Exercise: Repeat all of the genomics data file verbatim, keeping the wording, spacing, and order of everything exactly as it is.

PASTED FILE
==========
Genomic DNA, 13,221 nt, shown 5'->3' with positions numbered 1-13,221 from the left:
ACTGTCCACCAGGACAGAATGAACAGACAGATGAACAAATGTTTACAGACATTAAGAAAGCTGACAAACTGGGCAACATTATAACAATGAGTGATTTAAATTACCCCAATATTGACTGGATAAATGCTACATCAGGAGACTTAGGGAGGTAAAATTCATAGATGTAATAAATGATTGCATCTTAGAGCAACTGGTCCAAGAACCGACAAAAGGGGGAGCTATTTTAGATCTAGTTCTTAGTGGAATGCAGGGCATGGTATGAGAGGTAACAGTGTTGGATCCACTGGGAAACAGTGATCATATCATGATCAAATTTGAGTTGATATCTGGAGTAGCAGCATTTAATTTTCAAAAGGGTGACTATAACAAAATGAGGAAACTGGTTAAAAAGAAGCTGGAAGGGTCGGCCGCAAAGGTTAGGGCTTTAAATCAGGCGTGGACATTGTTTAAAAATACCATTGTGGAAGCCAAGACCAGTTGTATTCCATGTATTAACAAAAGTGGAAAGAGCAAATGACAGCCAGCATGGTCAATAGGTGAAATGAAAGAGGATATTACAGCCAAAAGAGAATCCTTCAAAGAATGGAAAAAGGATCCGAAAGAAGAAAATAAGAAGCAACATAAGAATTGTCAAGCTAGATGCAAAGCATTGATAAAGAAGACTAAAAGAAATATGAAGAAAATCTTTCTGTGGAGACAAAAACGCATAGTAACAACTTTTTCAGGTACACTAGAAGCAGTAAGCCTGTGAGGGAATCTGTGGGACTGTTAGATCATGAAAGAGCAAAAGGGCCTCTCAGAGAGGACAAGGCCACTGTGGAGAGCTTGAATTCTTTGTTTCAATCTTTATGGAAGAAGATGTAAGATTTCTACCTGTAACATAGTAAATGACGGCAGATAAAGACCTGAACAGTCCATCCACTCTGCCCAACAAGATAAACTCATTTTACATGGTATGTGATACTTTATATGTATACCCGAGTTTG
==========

Genomic DNA, 13,221 nt, shown 5'->3' with positions numbered 1-13,221 from the left:
ACTGTCCACCAGGACAGAATGAACAGACAGATGAACAAATGTTTACAGACATTAAGAAAGCTGACAAACTGGGCAACATTATAACAATGAGTGATTTAAATTACCCCAATATTGACTGGATAAATGCTACATCAGGAGACTTAGGGAGGTAAAATTCATAGATGTAATAAATGATTGCATCTTAGAGCAACTGGTCCAAGAACCGACAAAAGGGGGAGCTATTTTAGATCTAGTTCTTAGTGGAATGCAGGGCATGGTATGAGAGGTAACAGTGTTGGATCCACTGGGAAACAGTGATCATATCATGATCAAATTTGAGTTGATATCTGGAGTAGCAGCATTTAATTTTCAAAAGGGTGACTATAACAAAATGAGGAAACTGGTTAAAAAGAAGCTGGAAGGGTCGGCCGCAAAGGTTAGGGCTTTAAATCAGGCGTGGACATTGTTTAAAAATACCATTGTGGAAGCCAAGACCAGTTGTATTCCATGTATTAACAAAAGTGGAAAGAGCAAATGACAGCCAGCATGGTCAATAGGTGAAATGAAAGAGGATATTACAGCCAAAAGAGAATCCTTCAAAGAATGGAAAAAGGATCCGAAAGAAGAAAATAAGAAGCAACATAAGAATTGTCAAGCTAGATGCAAAGCATTGATAAAGAAGACTAAAAGAAATATGAAGAAAATCTTTCTGTGGAGACAAAAACGCATAGTAACAACTTTTTCAGGTACACTAGAAGCAGTAAGCCTGTGAGGGAATCTGTGGGACTGTTAGATCATGAAAGAGCAAAAGGGCCTCTCAGAGAGGACAAGGCCACTGTGGAGAGCTTGAATTCTTTGTTTCAATCTTTATGGAAGAAGATGTAAGATTTCTACCTGTAACATAGTAAATGACGGCAGATAAAGACCTGAACAGTCCATCCACTCTGCCCAACAAGATAAACTCATTTTACATGGTATGTGATACTTTATATGTATACCCGAGTTTG